The Texas Alcoholic Beverage Commission (TABC) regulates the alcoholic beverage industry in Texas. The TABC had a banner year in 2018. By tackling bold initiatives, the Commission redefined what it seeks to accomplish and its relationship with the alcoholic beverage industry.
The TABC attributes its 2018 success to, "the agency's proactive efforts to engage all members of the industry, implementing new initiatives and overhauling significant policy positions to address industry issues, a new program that leverages the combined power of TABC's stakeholders to end human trafficking, and major budgetary and legislative proposals to build a TABC for the 21st century."
In an effort to develop a stronger working relationship with stakeholders, the TABC hosted 12 events in 6 cities including executive summits and roundtable discussions. Through this open discourse, the Commission discovered that the Texas alcoholic beverage industry needs better educational opportunities and improved communication from the TABC.
Improved Communications and Transparency
To foster better communication, the TABC now allows the industry to request agency advisories to provide general guidance on various matters that affect stakeholders. These agency advisories will help set the standards for TABC staff and industry and help to provide fair and predictable regulation.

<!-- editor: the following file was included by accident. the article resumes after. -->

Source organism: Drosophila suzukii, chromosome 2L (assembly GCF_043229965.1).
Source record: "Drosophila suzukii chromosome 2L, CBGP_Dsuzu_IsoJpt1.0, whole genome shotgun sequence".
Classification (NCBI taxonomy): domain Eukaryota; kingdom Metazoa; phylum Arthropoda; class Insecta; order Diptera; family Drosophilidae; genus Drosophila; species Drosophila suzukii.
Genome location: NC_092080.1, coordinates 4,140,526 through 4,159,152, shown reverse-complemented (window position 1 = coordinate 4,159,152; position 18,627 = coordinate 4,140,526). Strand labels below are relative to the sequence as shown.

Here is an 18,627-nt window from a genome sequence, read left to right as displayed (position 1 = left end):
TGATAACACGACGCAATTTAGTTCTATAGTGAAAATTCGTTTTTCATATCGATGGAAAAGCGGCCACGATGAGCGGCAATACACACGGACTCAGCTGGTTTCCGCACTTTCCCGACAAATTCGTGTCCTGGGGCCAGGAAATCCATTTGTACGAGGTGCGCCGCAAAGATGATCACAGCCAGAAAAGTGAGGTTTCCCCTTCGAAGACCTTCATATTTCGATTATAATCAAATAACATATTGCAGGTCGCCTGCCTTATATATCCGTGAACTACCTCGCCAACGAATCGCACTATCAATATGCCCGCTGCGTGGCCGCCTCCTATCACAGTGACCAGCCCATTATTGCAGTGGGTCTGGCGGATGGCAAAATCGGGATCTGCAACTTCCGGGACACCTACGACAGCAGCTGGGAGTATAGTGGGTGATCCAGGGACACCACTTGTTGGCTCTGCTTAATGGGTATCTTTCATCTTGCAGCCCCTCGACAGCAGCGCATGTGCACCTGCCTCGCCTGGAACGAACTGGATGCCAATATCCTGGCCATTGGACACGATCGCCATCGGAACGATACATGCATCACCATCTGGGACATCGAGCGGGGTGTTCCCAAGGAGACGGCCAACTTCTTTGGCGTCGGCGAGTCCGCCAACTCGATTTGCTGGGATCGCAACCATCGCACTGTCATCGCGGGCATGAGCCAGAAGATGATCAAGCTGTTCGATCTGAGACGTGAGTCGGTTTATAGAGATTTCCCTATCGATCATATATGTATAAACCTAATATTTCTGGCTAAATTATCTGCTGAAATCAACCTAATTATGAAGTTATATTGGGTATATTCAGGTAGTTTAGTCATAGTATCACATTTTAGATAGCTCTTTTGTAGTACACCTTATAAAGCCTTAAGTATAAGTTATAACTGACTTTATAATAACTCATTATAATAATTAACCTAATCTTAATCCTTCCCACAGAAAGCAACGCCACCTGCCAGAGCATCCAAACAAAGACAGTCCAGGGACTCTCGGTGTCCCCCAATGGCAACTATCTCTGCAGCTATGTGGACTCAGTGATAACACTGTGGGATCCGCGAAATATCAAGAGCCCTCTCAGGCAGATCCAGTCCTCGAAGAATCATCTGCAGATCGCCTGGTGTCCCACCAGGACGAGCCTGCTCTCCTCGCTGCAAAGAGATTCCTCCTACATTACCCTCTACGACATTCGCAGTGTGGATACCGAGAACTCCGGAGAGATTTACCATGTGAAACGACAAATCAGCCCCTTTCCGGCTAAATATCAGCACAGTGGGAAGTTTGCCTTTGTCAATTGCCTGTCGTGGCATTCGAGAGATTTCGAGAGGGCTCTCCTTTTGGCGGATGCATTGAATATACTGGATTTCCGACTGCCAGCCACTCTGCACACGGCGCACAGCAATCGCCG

In 2018 the Commission also made the TABC meeting material publicly available online through a serviced called Board Docs. It also began publishing articles and a newsletter to keep the industry abreast of new rules, happenings, and other important matters.
Finally, the TABC implemented an open record processing system, allowing the public to submit open records requests directly through an online portal. Commission response time has been reduced from more than 60 days to an average of less than 10 days.
Challenges to Licenses & Permits
The TABC reversed a prior agency policy that allowed any individual or entity to challenge a license or permit issued by the Commission. Under the new rule, only certain local officials authorized in statute may protest original or renewal applications, and protests by members of the public are limited to those within 300 feet of a proposed licensed premises.
Under new leadership, the TABC is working to better serve the public and improve its relationship with the $40 billion industry it regulates.
Defending Against Alleged TABC Violations
If you are being accused of violating the Alcoholic Beverage Code or a TABC rule, we urge you to consult with an experienced license defense attorney immediately. Your business may be at risk of having its alcohol license revoked or suspended.